“It doesn’t happen often, but we all sit on a lot of boards and wear a lot of hats,” he said.

As the legal opinion on conflict of interest was only being presented for information, no motion was required.

Memorandum of Understanding

Since last May, Valemount, the District of Clearwater, the District of Barriere, and Simpcw First Nation have been developing a Regional Memorandum of Understanding. Each municipality has its own memorandum with Simpcw First Nation, but the memoranda share similar guidelines to establish ongoing collaborative relationships between municipalities and Simpcw.

Council moved to approve the Memorandum. Now that Valemount has signaled that it is ready to sign the Memorandum, the next step is to co-sign it in-person with Simpcw First Nation. Additionally, a ceremonial signing with dignitaries from throughout the province will be held in May.

“Exciting times, I’m looking forward to it,” said Torgerson. “It’s been a while since this has been raised initially, and we’re almost to that finish line.”

Read more about the Memorandum of Understanding in this week’s issue.

Dog Park

As Valemount lacks a dog park, residents have used the ball field at John Osadchuk Park as a temporary dog park in winter months while it was not being used for sports. Because dog owners did not properly clean up after their dogs, it became impossible to use the park for recreation, according to the staff report. 

As such, staff have explored creating a dog park on the undeveloped area of John Osadchuk Park. The Village staff asked Urban Systems, a consulting firm that builds infrastructure and communal spaces for municipalities, to draw up a preliminary design and cost estimate.

Urban Systems gave a cost estimate of over $375K, vastly exceeding the $50K budget set aside for the park. Due to the cost of development, staff recommended that the Village not move forward with the dog park, and Council agreed.

The proposed dog park design created by Urban Systems came in at $375,000 — nearly eight times the proposed $50,000 budget for the dog park./ URBAN SYSTEMS

“I don’t think we need to start out with something so grand,” said Blanchette. She suggested that the Village build a simple park with just fencing and a gate, then have dog owners fundraise for more amenities, if they’d like. She also said that Trans Mountain Pipeline has already donated fencing, and while she does not know how high-quality it is, it would be worth using for a few months before finding a more permanent solution.

Councillor Pearson agreed that the park Urban Systems designed is too expensive. However, he added, he thinks there should be separate sections for large and small dogs, to protect the smaller ones from harm. He also said the dog park should be built with a larger buffer between the park and the baseball field – the current buffer is only five meters.

Mulyk said that the Urban Systems concept was too overblown. He added that once a simple park is built, Village residents and staff can explore opportunities to fundraise for park improvements.

Council moved to not move forward with the development of a dog park at this time.

Pump Track

After meeting with the Pump It Up Committee – an ad hoc committee of VARDA which is seeking to build an all-wheels pump track in Valemount – Village staff identified a three-acre block of land in John Osadchuk Park that could be used for the pump track. Staff recommended that the proposed pump track location be sent back to staff for further analysis of the cost of having the pump track as a village asset.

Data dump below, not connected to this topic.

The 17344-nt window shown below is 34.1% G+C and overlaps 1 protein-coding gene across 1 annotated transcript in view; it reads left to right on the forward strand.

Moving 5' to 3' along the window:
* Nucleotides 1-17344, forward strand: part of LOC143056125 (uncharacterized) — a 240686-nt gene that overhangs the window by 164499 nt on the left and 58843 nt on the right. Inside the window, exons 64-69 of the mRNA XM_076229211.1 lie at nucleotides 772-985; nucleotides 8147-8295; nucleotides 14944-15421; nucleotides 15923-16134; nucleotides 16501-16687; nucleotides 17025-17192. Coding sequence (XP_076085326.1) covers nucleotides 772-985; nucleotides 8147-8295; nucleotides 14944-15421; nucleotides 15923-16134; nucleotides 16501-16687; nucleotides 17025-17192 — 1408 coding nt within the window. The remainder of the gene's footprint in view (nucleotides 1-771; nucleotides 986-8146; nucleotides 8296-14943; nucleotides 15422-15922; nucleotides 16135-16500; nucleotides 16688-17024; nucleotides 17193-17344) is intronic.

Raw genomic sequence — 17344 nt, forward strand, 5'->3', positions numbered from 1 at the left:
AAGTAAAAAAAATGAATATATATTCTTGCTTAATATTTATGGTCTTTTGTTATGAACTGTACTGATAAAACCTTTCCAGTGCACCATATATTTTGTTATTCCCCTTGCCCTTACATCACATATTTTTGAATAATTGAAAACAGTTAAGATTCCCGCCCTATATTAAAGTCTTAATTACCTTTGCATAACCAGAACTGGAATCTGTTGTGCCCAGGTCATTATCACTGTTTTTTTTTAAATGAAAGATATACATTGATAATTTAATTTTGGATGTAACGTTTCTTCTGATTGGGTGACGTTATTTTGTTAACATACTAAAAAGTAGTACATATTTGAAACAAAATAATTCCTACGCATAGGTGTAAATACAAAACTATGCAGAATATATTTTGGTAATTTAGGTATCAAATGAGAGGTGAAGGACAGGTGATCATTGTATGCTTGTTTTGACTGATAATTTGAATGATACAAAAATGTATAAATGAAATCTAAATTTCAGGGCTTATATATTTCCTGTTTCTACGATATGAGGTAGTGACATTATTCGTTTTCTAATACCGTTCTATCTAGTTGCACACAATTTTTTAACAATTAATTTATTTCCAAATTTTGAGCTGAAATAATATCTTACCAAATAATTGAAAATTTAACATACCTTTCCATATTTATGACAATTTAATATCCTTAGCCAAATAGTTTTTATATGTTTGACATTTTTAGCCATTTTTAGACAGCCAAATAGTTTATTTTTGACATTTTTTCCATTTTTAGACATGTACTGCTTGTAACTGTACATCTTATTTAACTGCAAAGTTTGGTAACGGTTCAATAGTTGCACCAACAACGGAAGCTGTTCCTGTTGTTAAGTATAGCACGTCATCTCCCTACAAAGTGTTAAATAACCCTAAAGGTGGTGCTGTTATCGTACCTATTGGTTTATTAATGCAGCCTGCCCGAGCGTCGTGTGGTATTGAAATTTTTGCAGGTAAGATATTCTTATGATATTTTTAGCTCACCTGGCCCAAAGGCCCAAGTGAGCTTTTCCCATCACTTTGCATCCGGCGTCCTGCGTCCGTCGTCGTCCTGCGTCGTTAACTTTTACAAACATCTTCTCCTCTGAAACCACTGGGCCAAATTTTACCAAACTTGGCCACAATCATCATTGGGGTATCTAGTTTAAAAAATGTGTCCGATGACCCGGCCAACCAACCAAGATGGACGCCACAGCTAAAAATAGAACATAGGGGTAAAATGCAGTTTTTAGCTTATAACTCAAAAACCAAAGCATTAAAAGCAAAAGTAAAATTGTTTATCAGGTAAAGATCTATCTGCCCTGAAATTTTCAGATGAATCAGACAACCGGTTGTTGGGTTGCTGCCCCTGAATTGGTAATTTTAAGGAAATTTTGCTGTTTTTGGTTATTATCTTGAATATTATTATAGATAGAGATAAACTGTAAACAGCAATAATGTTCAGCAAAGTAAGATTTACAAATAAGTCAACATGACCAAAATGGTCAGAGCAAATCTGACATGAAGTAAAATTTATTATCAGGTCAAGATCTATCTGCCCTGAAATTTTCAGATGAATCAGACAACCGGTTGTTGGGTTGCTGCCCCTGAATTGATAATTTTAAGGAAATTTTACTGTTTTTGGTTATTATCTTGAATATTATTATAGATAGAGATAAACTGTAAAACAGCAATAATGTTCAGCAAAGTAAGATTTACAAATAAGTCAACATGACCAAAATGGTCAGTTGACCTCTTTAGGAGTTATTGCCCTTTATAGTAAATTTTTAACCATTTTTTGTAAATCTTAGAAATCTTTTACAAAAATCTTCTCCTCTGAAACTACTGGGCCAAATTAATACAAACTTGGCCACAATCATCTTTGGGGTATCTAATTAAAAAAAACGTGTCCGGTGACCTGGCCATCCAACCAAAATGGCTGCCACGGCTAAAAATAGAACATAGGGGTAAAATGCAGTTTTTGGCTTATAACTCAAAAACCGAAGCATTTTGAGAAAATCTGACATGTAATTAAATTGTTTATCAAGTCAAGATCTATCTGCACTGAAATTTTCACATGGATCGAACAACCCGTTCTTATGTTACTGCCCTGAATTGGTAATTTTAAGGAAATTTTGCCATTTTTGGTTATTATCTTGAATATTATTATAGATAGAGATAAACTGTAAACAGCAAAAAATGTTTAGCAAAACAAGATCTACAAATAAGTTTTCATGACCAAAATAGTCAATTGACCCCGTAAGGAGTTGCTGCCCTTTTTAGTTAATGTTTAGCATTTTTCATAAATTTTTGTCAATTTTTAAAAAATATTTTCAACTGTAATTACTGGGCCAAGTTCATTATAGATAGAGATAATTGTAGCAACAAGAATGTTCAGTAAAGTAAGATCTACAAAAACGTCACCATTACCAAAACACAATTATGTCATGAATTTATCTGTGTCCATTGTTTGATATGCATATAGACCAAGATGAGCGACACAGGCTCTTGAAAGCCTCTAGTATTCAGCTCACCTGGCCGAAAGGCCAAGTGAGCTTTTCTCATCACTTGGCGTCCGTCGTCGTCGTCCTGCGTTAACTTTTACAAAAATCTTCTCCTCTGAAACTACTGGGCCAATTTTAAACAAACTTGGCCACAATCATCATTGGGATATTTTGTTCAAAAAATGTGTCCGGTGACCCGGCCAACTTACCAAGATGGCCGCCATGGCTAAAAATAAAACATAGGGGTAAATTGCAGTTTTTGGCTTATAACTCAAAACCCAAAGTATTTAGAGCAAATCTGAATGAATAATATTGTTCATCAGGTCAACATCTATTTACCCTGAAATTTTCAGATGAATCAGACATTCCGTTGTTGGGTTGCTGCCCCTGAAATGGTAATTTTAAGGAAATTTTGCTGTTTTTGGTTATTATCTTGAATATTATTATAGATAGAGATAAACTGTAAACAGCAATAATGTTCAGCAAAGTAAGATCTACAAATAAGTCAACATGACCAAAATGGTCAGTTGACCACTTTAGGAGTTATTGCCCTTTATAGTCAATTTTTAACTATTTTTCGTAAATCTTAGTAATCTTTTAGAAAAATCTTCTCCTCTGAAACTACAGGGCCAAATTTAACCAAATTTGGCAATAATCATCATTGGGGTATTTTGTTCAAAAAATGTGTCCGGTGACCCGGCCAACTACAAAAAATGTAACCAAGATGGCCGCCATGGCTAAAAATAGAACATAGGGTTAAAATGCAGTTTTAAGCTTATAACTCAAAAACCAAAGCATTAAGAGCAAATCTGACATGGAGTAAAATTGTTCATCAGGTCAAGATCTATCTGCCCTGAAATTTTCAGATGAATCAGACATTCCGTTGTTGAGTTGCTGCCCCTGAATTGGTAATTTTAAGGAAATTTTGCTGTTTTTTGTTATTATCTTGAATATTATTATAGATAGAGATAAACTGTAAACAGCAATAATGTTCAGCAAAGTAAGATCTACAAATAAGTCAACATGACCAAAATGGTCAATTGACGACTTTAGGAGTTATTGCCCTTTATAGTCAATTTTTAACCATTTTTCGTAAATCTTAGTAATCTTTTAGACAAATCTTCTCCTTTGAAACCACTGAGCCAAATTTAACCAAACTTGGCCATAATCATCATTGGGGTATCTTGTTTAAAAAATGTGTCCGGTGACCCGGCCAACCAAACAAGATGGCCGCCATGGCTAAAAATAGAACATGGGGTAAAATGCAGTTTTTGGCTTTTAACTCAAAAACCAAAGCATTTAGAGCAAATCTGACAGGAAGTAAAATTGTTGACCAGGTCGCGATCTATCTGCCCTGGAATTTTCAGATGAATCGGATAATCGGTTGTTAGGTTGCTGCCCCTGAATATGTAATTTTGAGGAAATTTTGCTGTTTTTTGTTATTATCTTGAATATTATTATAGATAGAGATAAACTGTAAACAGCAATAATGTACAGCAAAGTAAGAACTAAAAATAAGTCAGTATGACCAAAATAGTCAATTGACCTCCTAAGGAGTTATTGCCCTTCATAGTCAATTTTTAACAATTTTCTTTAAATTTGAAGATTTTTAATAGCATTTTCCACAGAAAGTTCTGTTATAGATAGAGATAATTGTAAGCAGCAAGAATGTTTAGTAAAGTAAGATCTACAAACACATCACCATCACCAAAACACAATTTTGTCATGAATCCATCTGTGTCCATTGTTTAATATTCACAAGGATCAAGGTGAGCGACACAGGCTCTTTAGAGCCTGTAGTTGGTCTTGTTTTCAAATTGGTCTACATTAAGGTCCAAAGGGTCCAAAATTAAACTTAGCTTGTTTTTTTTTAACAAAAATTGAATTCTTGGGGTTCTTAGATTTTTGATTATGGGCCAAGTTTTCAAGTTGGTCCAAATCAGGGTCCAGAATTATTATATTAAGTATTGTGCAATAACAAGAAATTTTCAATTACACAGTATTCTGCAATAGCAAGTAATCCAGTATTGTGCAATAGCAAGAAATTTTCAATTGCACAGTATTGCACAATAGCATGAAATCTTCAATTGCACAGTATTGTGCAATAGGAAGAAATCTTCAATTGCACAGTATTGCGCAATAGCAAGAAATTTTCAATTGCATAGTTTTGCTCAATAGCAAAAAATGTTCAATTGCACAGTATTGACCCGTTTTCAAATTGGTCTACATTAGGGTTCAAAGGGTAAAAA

Pearson said two constituents had told him that VARDA just borrowed money to buy another piece of property, and they were concerned that VARDA was asking for property from the Village on top of that. Other than those concerns, he supports the proposal, he said.

Torgerson said the pump track might not be supported in another location due to floodplains throughout the Village and other engineering concerns. He added that the location at John Osadchuk Park is central.

The second part of the request for decision asked that staff review the request for the Village to take on the pump track as an asset to assess budgetary implications. 

Pearson said he would prefer for the pump track to remain the property of VARDA, rather than becoming a Village asset. He said the expense for the Village to maintain a paved surface like a pump track would be incredible, however, Torgerson said he believes staff will predict a minimal cost of maintenance. Torgerson said perhaps grass will have to be mowed, and a substrate will have to be applied to the asphalt in ten or 15 years, but it would ultimately be a minimal cost, he said.

Blanchette and Mulyk said they would like staff to provide more information on insurance. Mulyk also said he has some experience in constructing pump tracks, and that they are designed to be as maintenance-friendly as possible. 

“It is actually quite minimal once everything’s done. It’s just they’re very expensive to build,” he said.

Torgerson added that the substrate will do well in Valemount: standing water poses the biggest threat to the substrate, he said, but Valemount’s sandy environment means that this is unlikely to be an issue.

The motion carried with all in favour, so the request that the pump track be made a Village asset will be sent back to staff to further examine the budgetary implications of doing so.

Public Comments

Sean Kelly, committee chair of Pump It Up, took the opportunity to comment on Council’s concerns about the pump track. He said he has seen pump tracks installed in 2017 that look brand-new. He is excited to provide more information to Council, he said, and looks forward to answering more questions as the development of a pump track gets under way.

Torgerson adjourned the meeting at 7:50. There was no in-camera session for this meeting.